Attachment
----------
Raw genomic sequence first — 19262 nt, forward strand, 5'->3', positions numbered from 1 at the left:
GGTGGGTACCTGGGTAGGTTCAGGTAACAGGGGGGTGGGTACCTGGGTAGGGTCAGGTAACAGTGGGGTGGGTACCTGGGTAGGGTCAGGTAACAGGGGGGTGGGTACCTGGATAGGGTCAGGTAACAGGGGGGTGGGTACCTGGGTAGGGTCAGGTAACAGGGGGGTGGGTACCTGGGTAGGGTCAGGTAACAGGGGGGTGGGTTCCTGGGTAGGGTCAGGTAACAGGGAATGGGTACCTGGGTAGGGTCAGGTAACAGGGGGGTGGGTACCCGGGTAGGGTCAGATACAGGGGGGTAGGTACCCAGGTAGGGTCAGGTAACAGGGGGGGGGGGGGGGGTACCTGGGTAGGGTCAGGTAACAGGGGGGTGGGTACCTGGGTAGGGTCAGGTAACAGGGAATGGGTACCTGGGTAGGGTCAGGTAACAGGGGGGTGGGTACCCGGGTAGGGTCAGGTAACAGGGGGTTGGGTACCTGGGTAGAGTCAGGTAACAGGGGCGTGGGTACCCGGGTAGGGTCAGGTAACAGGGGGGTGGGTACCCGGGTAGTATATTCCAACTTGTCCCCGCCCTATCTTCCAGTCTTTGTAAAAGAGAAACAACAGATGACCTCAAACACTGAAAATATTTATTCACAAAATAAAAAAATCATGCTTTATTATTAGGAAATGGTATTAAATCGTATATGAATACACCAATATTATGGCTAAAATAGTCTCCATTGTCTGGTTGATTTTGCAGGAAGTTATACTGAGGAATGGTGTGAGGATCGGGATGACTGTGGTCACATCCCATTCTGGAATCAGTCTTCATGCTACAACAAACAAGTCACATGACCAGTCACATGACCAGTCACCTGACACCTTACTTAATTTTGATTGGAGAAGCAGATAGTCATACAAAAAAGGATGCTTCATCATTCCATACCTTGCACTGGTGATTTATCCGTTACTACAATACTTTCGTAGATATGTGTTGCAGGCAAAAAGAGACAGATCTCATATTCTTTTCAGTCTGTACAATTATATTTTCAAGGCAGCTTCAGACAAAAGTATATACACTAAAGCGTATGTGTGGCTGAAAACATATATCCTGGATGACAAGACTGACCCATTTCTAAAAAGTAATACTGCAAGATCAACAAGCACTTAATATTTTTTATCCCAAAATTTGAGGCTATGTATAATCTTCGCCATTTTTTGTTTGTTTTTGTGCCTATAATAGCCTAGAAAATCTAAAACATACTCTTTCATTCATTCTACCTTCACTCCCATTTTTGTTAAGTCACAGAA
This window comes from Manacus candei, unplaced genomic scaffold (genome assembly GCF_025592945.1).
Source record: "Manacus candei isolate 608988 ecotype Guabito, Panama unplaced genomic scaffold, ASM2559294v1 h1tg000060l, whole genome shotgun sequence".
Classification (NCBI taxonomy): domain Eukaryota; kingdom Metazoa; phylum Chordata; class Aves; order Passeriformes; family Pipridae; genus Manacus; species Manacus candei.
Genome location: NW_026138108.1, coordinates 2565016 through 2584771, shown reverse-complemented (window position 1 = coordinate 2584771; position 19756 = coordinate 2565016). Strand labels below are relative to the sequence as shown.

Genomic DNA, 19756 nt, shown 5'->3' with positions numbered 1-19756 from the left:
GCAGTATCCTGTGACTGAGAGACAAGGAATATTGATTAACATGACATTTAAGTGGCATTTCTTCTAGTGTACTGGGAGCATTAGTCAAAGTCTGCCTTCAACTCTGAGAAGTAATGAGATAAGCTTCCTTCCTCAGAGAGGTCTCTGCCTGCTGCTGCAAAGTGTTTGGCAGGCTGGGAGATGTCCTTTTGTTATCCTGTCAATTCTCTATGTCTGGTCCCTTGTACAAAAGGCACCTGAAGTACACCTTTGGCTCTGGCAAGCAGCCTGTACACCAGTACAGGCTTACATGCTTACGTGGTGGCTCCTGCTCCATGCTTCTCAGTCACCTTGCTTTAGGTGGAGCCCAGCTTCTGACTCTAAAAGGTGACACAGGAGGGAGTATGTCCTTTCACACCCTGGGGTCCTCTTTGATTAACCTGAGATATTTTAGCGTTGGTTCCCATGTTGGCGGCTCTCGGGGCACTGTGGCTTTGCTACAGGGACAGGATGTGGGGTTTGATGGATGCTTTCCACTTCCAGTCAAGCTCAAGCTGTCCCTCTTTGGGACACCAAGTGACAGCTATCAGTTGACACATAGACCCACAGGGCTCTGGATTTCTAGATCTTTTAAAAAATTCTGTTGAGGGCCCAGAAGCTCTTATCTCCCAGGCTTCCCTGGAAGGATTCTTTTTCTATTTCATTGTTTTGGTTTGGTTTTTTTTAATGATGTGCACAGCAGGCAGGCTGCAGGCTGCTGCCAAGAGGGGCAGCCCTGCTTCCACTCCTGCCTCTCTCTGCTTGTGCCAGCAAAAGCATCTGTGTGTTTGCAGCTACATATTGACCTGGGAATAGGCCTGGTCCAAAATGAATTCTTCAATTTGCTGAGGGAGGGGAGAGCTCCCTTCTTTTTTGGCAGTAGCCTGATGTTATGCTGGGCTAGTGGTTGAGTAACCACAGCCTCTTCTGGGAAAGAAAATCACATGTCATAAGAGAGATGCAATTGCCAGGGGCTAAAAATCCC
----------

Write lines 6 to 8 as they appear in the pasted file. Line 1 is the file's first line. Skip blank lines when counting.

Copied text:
Genome location: NW_026138108.1, coordinates 2565016 through 2584771, shown reverse-complemented (window position 1 = coordinate 2584771; position 19756 = coordinate 2565016). Strand labels below are relative to the sequence as shown.

Genomic DNA, 19756 nt, shown 5'->3' with positions numbered 1-19756 from the left:
GCAGTATCCTGTGACTGAGAGACAAGGAATATTGATTAACATGACATTTAAGTGGCATTTCTTCTAGTGTACTGGGAGCATTAGTCAAAGTCTGCCTTCAACTCTGAGAAGTAATGAGATAAGCTTCCTTCCTCAGAGAGGTCTCTGCCTGCTGCTGCAAAGTGTTTGGCAGGCTGGGAGATGTCCTTTTGTTATCCTGTCAATTCTCTATGTCTGGTCCCTTGTACAAAAGGCACCTGAAGTACACCTTTGGCTCTGGCAAGCAGCCTGTACACCAGTACAGGCTTACATGCTTACGTGGTGGCTCCTGCTCCATGCTTCTCAGTCACCTTGCTTTAGGTGGAGCCCAGCTTCTGACTCTAAAAGGTGACACAGGAGGGAGTATGTCCTTTCACACCCTGGGGTCCTCTTTGATTAACCTGAGATATTTTAGCGTTGGTTCCCATGTTGGCGGCTCTCGGGGCACTGTGGCTTTGCTACAGGGACAGGATGTGGGGTTTGATGGATGCTTTCCACTTCCAGTCAAGCTCAAGCTGTCCCTCTTTGGGACACCAAGTGACAGCTATCAGTTGACACATAGACCCACAGGGCTCTGGATTTCTAGATCTTTTAAAAAATTCTGTTGAGGGCCCAGAAGCTCTTATCTCCCAGGCTTCCCTGGAAGGATTCTTTTTCTATTTCATTGTTTTGGTTTGGTTTTTTTTAATGATGTGCACAGCAGGCAGGCTGCAGGCTGCTGCCAAGAGGGGCAGCCCTGCTTCCACTCCTGCCTCTCTCTGCTTGTGCCAGCAAAAGCATCTGTGTGTTTGCAGCTACATATTGACCTGGGAATAGGCCTGGTCCAAAATGAATTCTTCAATTTGCTGAGGGAGGGGAGAGCTCCCTTCTTTTTTGGCAGTAGCCTGATGTTATGCTGGGCTAGTGGTTGAGTAACCACAGCCTCTTCTGGGAAAGAAAATCACATGTCATAAGAGAGATGCAATTGCCAGGGGCTAAAAATCCC